AUSTIN, Texas — The Texas Supreme Court effectively upheld the Austin divorce of a same-sex couple Friday, turning away Republican Gov. Greg Abbott and arguments that the state can’t dissolve a marriage it didn’t recognize in the first place.

The court, which is entirely stocked with elected Republicans, ruled in a 5-3 decision that the state lacked standing to intervene in the divorce of Angelique Naylor and Sabina Daly, who were married in Massachusetts in 2004.

The ruling comes ahead of a U.S. Supreme Court decision that is expected any day now on whether same-sex marriage should be legal.

The Texas court largely sidestepped those bigger issues and ruled that the state lost because it waited too long to intervene.

The Texas Attorney General’s Office did not try to intervene in the case until after a Travis County judge granted the divorce. The ruling noted that the state was hardly “blindsided” and that it had, in fact, been monitoring the case but stayed on the sidelines for months.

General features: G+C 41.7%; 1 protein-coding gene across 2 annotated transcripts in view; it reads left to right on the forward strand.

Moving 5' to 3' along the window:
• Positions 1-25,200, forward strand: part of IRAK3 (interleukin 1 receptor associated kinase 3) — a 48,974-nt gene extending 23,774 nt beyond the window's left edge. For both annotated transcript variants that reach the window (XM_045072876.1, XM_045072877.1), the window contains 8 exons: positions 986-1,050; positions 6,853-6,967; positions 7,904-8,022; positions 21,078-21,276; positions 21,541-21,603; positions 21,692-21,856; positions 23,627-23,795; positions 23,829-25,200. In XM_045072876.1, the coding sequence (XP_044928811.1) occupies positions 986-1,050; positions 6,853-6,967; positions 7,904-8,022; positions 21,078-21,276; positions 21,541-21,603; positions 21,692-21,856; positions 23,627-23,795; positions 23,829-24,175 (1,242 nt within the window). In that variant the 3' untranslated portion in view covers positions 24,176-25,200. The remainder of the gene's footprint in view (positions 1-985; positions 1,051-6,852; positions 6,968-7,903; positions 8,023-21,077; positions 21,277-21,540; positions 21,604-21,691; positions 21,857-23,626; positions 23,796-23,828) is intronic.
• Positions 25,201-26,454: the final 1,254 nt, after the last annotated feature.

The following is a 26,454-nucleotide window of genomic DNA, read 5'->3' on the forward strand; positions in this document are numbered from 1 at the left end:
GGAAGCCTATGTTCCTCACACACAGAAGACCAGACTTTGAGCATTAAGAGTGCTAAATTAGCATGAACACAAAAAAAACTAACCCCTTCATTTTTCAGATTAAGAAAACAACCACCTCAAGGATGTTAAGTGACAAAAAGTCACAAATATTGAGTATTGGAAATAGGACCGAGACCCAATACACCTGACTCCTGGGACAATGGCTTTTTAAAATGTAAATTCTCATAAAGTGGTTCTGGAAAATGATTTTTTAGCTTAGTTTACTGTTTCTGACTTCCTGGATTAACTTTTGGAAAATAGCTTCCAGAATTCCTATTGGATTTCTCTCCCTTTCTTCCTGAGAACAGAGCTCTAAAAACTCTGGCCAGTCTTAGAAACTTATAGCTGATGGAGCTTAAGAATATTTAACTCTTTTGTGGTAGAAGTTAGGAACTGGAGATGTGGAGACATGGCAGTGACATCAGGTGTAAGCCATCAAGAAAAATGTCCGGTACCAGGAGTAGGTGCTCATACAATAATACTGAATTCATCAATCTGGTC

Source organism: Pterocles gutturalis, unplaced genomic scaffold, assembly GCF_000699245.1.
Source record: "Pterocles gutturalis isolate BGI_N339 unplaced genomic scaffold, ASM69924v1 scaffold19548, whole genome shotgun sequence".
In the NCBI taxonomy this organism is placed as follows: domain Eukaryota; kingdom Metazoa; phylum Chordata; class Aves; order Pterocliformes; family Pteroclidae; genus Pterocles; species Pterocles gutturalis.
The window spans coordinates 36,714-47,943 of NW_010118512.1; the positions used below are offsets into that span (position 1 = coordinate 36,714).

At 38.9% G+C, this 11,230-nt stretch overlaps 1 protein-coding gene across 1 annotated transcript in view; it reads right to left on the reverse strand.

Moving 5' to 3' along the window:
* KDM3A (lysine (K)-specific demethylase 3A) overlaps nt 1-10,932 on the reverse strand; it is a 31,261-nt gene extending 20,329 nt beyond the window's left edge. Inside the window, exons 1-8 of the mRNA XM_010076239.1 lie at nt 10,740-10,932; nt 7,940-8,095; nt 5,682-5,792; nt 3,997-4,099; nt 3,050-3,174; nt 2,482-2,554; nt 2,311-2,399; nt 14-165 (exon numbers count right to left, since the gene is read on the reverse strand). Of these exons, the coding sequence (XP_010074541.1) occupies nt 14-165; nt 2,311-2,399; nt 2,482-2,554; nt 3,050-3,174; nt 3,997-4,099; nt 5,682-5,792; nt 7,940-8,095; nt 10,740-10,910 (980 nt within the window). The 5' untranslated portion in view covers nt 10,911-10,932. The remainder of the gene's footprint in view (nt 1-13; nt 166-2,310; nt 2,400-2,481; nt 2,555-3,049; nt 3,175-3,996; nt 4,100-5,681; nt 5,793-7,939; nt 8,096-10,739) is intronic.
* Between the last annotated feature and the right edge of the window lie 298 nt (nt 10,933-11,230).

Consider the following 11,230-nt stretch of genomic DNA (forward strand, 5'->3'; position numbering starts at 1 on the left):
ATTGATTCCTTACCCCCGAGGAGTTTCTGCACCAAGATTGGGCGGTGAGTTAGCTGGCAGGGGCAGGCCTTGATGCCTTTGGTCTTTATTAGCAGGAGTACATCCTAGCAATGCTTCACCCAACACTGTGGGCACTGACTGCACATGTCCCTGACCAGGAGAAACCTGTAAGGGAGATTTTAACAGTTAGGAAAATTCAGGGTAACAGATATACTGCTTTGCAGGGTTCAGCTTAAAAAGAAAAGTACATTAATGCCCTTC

Abbott, a former justice on the state Supreme Court, was attorney general when his office challenged the divorce. He called the ruling wrong.

“The Court mistakenly relied on a technicality to allow this divorce to proceed,” Abbott said in a statement Friday. “Importantly, the Supreme Court did not address the Texas Constitution’s definition of marriage – and marriage in Texas remains an institution between one man and one woman.”